The Texas Tribune captured every impassioned debate, angry tirade, anecdote, joke and banality uttered into the microphones in the state House and Senate during the 82nd legislative session in a collection of online transcripts. The latest series of our data applications helps you identify when important debates occurred by visualizing the frequency of keywords.
Each day this week we'll be releasing new topic pages to help readers delve into the debates: The Budget (today), Public and Higher Education (Tuesday), Health Care (Wednesday), Immigration (Thursday), Criminal Justice and Wild Card Issues (Friday).
Below is a brief explanation of how to use the applications.
This graph shows an overview of how frequently lawmakers discussed these topics. Each point denotes the total number of times the words were said in either chamber on that day. Simplifying the graph — clicking on the legend to remove topics from the visualization — makes it easier to identify trends. The higher the peak — i.e., the greater number of times a word was spoken — the more likely a lengthy debate about the topic took place that day.
On March 31, for example, both “budget” and “education” were said more than 100 times. A look at the House transcript from that day reveals representatives debated multiple bills related to balancing the budget by making drastic cuts to public education.
The visualizations on each of the topic pages are more useful for finding transcripts related to specific debates in the House and Senate. Separate graphs for each chamber show the frequency of multiple keywords related to the topic. Highlights from the session, with links to the transcripts and the Tribune’s coverage of the event, are also included on each page.
Visually, the graphs provide a sense of how often lawmakers discussed certain topics. The graph above shows lawmakers said the words “budget,” “education” and “health care” almost daily.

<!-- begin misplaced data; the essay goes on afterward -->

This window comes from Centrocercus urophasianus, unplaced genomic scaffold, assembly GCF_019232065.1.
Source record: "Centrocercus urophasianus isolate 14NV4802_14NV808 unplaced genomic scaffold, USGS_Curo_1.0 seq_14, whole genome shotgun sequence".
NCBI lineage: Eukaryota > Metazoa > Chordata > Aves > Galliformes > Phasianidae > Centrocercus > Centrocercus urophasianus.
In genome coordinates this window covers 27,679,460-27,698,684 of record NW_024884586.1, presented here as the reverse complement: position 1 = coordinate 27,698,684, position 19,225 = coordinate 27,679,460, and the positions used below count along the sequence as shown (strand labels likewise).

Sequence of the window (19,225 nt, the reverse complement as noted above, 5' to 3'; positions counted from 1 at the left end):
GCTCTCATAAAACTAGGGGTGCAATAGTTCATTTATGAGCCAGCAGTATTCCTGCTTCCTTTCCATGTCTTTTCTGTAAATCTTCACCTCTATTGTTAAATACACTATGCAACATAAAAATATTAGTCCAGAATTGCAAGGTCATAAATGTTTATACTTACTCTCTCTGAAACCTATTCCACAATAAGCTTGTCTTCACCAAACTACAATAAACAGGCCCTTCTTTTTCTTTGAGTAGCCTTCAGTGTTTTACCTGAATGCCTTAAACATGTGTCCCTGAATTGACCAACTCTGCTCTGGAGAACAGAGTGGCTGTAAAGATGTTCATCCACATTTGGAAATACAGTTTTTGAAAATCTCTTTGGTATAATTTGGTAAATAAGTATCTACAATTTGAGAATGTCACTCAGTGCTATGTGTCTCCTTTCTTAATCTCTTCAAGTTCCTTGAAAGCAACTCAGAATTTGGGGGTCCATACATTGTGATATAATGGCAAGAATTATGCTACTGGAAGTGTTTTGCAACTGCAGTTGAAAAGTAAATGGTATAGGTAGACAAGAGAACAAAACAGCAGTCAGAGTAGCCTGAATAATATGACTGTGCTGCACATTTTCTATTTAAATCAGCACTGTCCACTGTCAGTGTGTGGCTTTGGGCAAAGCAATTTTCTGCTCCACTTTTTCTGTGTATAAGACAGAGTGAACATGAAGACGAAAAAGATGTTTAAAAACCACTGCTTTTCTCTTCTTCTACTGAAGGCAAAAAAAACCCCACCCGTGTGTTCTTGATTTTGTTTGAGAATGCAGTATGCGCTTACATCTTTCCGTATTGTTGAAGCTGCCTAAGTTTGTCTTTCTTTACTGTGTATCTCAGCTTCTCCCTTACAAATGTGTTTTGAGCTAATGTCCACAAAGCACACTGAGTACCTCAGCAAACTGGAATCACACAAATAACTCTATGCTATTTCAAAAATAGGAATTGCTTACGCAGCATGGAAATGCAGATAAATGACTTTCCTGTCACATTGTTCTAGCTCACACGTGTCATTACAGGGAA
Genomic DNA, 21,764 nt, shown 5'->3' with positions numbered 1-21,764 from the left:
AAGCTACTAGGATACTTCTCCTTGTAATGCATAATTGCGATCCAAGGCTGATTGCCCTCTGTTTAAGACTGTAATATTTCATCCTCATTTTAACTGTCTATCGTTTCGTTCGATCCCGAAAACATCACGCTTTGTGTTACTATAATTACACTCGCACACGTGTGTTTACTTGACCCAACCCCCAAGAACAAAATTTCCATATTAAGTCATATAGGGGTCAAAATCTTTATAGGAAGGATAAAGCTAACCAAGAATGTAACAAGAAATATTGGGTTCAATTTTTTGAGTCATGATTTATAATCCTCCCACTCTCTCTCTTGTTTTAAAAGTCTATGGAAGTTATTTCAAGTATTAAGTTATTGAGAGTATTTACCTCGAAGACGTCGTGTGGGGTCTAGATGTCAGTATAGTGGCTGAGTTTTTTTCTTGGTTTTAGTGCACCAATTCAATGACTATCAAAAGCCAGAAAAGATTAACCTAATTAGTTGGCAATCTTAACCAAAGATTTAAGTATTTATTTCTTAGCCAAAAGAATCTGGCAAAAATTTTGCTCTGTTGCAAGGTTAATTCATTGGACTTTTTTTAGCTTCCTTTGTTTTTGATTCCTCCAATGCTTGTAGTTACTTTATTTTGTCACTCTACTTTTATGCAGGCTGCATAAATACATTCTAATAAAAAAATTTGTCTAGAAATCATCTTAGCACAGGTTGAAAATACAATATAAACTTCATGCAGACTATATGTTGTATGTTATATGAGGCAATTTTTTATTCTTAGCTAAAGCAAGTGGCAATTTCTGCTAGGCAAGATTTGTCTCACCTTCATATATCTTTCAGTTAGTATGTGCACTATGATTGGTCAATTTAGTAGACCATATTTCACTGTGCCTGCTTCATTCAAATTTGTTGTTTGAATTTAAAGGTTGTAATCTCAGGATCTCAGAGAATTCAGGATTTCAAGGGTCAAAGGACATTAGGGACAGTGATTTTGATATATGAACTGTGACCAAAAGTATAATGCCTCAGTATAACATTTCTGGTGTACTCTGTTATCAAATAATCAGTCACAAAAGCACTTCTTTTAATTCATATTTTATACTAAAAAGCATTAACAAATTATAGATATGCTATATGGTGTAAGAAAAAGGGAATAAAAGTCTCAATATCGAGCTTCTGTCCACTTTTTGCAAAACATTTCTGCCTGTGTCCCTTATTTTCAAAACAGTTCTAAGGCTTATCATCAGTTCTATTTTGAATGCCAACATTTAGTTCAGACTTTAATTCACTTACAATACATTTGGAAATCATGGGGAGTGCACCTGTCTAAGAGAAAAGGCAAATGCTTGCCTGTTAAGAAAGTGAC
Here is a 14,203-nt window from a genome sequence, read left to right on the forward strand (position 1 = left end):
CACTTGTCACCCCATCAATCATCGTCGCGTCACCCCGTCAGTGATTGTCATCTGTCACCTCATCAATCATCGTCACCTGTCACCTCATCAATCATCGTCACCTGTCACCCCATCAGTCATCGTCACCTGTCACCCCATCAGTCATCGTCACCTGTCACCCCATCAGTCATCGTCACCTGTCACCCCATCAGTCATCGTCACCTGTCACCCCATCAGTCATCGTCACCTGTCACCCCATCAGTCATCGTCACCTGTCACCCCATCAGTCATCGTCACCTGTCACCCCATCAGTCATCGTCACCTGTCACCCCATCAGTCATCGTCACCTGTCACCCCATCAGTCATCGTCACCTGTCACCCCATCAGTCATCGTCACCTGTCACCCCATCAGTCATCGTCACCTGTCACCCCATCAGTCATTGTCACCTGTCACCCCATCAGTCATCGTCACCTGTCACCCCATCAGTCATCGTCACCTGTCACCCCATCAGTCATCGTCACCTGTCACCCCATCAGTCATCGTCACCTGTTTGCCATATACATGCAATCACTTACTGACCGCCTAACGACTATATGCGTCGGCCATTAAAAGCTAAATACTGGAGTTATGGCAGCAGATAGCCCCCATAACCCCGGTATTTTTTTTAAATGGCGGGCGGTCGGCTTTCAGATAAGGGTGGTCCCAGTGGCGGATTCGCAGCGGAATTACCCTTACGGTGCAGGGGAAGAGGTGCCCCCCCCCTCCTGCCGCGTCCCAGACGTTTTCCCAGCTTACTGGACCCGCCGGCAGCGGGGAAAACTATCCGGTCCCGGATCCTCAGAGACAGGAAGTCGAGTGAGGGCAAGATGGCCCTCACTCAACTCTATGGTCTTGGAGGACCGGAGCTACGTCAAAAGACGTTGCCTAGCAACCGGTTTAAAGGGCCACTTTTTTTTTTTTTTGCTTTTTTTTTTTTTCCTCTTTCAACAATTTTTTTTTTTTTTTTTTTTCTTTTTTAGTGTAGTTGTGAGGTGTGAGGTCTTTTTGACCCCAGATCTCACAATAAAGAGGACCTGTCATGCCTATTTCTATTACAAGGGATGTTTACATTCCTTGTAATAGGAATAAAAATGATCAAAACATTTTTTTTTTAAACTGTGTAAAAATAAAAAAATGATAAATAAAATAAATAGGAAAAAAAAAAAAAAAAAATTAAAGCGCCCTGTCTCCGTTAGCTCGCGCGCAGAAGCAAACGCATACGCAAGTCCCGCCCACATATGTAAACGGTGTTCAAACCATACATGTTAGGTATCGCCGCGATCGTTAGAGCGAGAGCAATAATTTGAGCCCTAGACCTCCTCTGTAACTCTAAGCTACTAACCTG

Take the word “education” — which appears in the transcripts more than the words “budget,” “health care” and “immigration” combined. The particularly high frequency could be attributed to a variety of factors. Lawmakers considered more than 600 bills related to public and higher education. And disagreements on how to reform education finance had lawmakers tied up in days-long debates, as they attempted (and often failed), to pass bills related to “education.”
In comparison, lawmakers discussed few bills about TWIA, the Texas Windstorm Insurance Association, and the word was rarely heard in either chamber. After Gov. Rick Perry called on lawmakers to reform TWIA’s claims process during the special session, the frequency of the word “TWIA” spikes dramatically, but only on the days lawmakers discussed that particular bill. Similarly, the frequency of the word “immigration” is low most days, but its usage increases on days when lawmakers debated a bill to ban so-called “sanctuary cities.”
One note of caution about making assertions based on the frequency of a word. The program designed by the Tribune to search for word frequency counts the number of times a string of letters appears in the text of each transcript. A search for the word “tax,” which is included in the budget visualization, will also count the appearance of words like “taxes” and “taxation.” But it will also count words unrelated to the topic, such as “taxidermy” and “taxi.”
Searches for longer, more specific text like “Rainy Day Fund” usually generate fewer, but more precise word counts. The best way to find important debates on a subject like taxation is to identify days where multiple related words like “revenue” and “fee” also have a high frequency.
Comparing the use of two or more words is also a useful method for finding debates incorporating both topics. For example, comparing “budget” and “education” can help pinpoint debates related to education finance reform. When the frequency of both words peaks on the same day it suggests lawmakers were debating how to finance education.
When making assumptions from the graph about the frequency of a word, remember to consider all the possible usages of a word. For example, two words in the budget visualization — “appropriation” and “finance” — are also the names of the House and Senate committees, respectively, that review the budget bill. Therefore, every mention of a House Appropriations Committee hearing will be counted in the search for “appropriation.”
Once you're acquainted with how to use the graphs, click between the tabs to see how often words appeared in the Senate compared to the House. A cross-examination of graphs from the two chambers can reveal differences in how often lawmakers spoke about certain issues. Please note: The average frequency of most words is lower in the Senate than in the House because there are fewer lawmakers involved: 32 senators compared to 150 representatives.
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